Usually, the more intense an exercise routine is, the more calories it burns.
Some research suggests that high intensity interval training (HIIT), which blends bursts of intense activity with periods of less intense activity, burns more calories than traditional exercises, such as running.
Other exercises that increase the heart rate, including jumping rope, running, and cycling, can also burn calories.
Although the number of calories that a person uses will vary depending on a variety of factors, including weight and fitness level, the following exercises can help burn the most:
Running, especially at a high intensity for a sustained period, is one of the most intense exercises, and it burns more calories than some other routines.
If a person who weighs 160 pounds runs at 6 miles per hour (mph), they can burn 364 calories in 30 minutes or 3 miles. Running faster, or alternating sprinting with jogging, may further increase the number of calories that a person burns.
Jumping rope offers similar exercise benefits to running while also cultivating balance and coordination.
A person weighing 160 pounds can burn about 291 calories in 30 minutes of jumping rope.
To prevent boredom, people can try changing the speed and style by jumping on one foot or slowing and speeding up throughout the workout. It can help to try exercising to music.
Swimming can be a high intensity activity, but it is easier on the joints than activities such as running and jumping rope. It may also feel more comfortable for people who dislike getting hot or sweating.
Someone with a body weight of 160 pounds will burn about 218 calories if they swim for 30 minutes.
To maximize calorie burn, a person will need to swim quickly. Leisurely swims burn far fewer calories.
A leisurely trip around a flat driveway will not burn many calories, but intense cycling, either on a stationary bike or while navigating outdoor hills, can strengthen the lower body and burn plenty of calories.
A person who weighs 160 pounds can burn 291 calories cycling outdoors at 12–14 mph for 30 minutes.
People can increase the intensity of the routine by choosing a challenging bike trail that includes hills.
HIIT uses a combination of intense aerobic exercise and low intensity exercise or anaerobic exercise. As a result, it may help a person burn more calories.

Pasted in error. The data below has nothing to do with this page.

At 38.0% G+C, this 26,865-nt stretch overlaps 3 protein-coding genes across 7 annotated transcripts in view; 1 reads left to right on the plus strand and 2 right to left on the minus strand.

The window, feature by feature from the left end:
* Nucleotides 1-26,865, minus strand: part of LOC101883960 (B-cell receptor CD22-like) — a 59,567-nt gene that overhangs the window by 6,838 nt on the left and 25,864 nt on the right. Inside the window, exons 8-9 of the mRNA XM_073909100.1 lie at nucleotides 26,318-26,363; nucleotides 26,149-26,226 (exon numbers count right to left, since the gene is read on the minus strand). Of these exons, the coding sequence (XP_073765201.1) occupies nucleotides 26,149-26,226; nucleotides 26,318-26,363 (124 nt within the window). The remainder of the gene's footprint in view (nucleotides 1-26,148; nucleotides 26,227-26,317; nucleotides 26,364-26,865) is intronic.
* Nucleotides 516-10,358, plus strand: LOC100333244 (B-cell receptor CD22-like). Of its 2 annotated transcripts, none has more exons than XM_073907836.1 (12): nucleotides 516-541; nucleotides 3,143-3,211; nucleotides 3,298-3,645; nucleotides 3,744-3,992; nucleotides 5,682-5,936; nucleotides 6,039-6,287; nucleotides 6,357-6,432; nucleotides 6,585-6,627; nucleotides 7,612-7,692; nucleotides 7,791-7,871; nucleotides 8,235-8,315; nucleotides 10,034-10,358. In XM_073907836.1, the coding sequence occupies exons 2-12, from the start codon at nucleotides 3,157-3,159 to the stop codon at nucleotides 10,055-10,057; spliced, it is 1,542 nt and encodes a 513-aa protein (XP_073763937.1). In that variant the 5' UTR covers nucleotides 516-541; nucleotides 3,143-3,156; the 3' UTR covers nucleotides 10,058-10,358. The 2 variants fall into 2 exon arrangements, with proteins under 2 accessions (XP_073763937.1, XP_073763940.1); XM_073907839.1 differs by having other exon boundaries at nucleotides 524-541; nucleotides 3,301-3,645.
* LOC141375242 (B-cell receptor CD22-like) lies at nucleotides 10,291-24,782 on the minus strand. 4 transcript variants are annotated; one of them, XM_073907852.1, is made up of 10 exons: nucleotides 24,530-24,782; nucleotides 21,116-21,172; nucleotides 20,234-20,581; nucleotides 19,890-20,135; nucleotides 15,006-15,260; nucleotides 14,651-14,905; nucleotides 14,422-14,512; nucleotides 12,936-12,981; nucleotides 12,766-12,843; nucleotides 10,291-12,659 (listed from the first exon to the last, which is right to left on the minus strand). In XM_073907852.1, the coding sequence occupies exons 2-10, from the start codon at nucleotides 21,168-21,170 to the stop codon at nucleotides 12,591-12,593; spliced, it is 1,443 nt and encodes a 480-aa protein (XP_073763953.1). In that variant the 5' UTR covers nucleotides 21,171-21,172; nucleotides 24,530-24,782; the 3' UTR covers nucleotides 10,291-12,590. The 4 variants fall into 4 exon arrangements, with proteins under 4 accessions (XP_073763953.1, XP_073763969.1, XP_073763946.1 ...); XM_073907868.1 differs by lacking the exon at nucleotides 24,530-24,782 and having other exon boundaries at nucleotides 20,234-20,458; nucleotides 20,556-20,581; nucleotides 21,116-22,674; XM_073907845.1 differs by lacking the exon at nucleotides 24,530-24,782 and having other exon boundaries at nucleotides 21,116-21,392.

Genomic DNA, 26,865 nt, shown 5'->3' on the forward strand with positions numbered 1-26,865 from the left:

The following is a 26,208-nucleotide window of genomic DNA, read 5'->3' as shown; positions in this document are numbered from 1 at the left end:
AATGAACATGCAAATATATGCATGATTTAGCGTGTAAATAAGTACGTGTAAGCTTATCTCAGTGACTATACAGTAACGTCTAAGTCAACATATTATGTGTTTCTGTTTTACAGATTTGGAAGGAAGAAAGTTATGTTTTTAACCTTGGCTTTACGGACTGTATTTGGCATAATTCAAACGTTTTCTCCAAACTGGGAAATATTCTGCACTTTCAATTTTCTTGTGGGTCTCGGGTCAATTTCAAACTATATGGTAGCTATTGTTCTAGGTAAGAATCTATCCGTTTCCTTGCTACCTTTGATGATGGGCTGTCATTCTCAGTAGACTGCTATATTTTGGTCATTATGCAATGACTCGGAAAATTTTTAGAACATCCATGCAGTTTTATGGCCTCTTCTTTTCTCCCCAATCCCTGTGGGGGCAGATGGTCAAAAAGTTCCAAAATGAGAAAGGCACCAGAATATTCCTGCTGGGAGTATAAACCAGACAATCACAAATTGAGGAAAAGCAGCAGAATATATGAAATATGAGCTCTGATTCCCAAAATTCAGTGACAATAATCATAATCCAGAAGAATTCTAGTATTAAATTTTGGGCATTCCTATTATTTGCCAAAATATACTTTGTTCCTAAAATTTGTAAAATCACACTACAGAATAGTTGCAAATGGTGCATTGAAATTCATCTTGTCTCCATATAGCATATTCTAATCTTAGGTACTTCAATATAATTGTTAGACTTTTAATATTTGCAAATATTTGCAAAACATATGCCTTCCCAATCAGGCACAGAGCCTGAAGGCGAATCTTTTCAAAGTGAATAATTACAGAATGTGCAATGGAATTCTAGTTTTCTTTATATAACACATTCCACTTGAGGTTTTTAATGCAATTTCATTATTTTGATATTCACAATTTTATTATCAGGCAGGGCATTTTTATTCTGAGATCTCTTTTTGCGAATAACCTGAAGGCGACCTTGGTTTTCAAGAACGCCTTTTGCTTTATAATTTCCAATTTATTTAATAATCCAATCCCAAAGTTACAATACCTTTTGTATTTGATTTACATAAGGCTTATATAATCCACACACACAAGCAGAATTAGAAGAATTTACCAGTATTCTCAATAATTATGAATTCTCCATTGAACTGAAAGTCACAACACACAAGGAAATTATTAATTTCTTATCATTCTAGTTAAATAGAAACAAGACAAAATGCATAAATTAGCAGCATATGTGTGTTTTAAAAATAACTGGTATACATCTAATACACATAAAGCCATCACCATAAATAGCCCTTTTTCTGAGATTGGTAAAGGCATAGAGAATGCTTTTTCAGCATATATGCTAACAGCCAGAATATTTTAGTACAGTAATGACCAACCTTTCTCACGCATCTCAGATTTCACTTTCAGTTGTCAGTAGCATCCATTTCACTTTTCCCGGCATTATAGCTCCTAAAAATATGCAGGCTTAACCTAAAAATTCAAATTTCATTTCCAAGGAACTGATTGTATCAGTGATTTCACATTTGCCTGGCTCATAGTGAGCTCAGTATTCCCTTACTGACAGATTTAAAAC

HIIT also increases the body’s oxygen demands, which causes it to burn more calories. It is possible to incorporate interval training into just about any exercise.
A person can try the following:
- Do a typical workout, but incorporate short bursts of exercise at maximum capacity. For example, sprint for 30–60 seconds every 3 minutes when jogging.
- Add weight training to an aerobic exercise. For instance, take a 1-minute break from the stationary bike to squat or lift weights every few minutes.
- Swim one length of the pool as quickly as possible and then swim back at a leisurely pace. Repeat 10–15 times.
People burn calories at different rates. Several factors affect this rate, including:
- Weight: The more a person weighs, the more energy their body needs. As a result, they burn more calories than a person with a lower body weight would doing the same routine.
- Exercise intensity: The more intense an activity is, the more calories it burns. The most intense activities elevate a person’s heart rate to the extent that it becomes difficult or impossible for them to talk.
- Duration of exercise: Longer routines burn more calories. A 30-second sprint may be more intense, but it will burn fewer calories than a sustained 30-minute workout of a lower intensity.
- Muscle mass: Muscle requires more energy than fat to maintain and, therefore, burns more calories. Due to this, as a person builds more muscle, they burn more calories — even when they are resting.
It is easy to modify some of the most effective exercises for home use. Some people choose to invest in a treadmill or stationary bike to do cardio at home.
Other people take part in online exercise classes or use exercise apps.
The American Council on Exercise provide a high intensity routine that blends cardio and strength training, which a person can do at home.
People who do not have access to gym equipment at home can use their body weight to perform resistance activities or substitute household items, such as heavy books, for weights.
Skilled athletes can usually start a new exercise program without much preparation or support.
However, many people who are looking to lose weight or improve their fitness are not experienced athletes. These tips can help:
- Talk to a health provider first: They can offer advice on the most suitable frequency and intensity of exercise and suggest sensible restrictions.
- Adapt exercises to injury and health history: If a routine hurts the knees, for example, change to a different form of exercise.
- Start small: Begin with brief bursts of lower intensity exercise. The idea is to build fitness over time to progress to more challenging workouts. Steadily increase intensity over time.
- Prioritize any exercise over none: A person might not be able to do a 30-minute jog at first, but 5 minutes can still make a difference. Any exercise is a good start compared with none at all.
While some workouts clearly burn more calories than others, the workout with the highest calorie burn is not always the best choice.
To get the most out of an exercise routine, a person must find something that they like doing and that they can sustain for 20–30 minutes over many weeks and months.
It is also important to start with a workout that is suitable for a person’s ability and injury history. For example, a person with knee problems might not be able to run, and someone who is new to exercise may have to work up to intense routines.
A doctor can help with selecting a safe routine, and a physical therapist or personal trainer may be able to recommend specific exercises.